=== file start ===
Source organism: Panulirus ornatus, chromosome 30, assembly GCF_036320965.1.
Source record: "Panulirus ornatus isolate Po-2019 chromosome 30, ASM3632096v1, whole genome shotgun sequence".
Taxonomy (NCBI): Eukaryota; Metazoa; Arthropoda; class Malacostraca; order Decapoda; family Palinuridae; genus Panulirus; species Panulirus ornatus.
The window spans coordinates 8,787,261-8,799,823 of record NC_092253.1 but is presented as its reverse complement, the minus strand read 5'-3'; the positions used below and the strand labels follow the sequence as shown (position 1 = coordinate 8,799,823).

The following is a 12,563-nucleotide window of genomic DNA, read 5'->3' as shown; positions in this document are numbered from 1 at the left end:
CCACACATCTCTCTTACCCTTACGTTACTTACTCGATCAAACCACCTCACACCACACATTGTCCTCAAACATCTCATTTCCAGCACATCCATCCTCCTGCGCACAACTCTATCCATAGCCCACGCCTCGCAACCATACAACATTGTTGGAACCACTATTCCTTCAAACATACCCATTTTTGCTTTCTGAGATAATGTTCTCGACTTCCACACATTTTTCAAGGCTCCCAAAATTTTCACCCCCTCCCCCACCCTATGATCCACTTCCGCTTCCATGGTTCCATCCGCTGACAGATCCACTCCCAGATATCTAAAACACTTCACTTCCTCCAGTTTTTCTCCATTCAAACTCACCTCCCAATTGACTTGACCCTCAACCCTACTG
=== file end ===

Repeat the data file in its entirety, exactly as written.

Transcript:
Source organism: Panulirus ornatus, chromosome 30, assembly GCF_036320965.1.
Source record: "Panulirus ornatus isolate Po-2019 chromosome 30, ASM3632096v1, whole genome shotgun sequence".
Taxonomy (NCBI): Eukaryota; Metazoa; Arthropoda; class Malacostraca; order Decapoda; family Palinuridae; genus Panulirus; species Panulirus ornatus.
The window spans coordinates 8,787,261-8,799,823 of record NC_092253.1 but is presented as its reverse complement, the minus strand read 5'-3'; the positions used below and the strand labels follow the sequence as shown (position 1 = coordinate 8,799,823).

The following is a 12,563-nucleotide window of genomic DNA, read 5'->3' as shown; positions in this document are numbered from 1 at the left end:
CCACACATCTCTCTTACCCTTACGTTACTTACTCGATCAAACCACCTCACACCACACATTGTCCTCAAACATCTCATTTCCAGCACATCCATCCTCCTGCGCACAACTCTATCCATAGCCCACGCCTCGCAACCATACAACATTGTTGGAACCACTATTCCTTCAAACATACCCATTTTTGCTTTCTGAGATAATGTTCTCGACTTCCACACATTTTTCAAGGCTCCCAAAATTTTCACCCCCTCCCCCACCCTATGATCCACTTCCGCTTCCATGGTTCCATCCGCTGACAGATCCACTCCCAGATATCTAAAACACTTCACTTCCTCCAGTTTTTCTCCATTCAAACTCACCTCCCAATTGACTTGACCCTCAACCCTACTG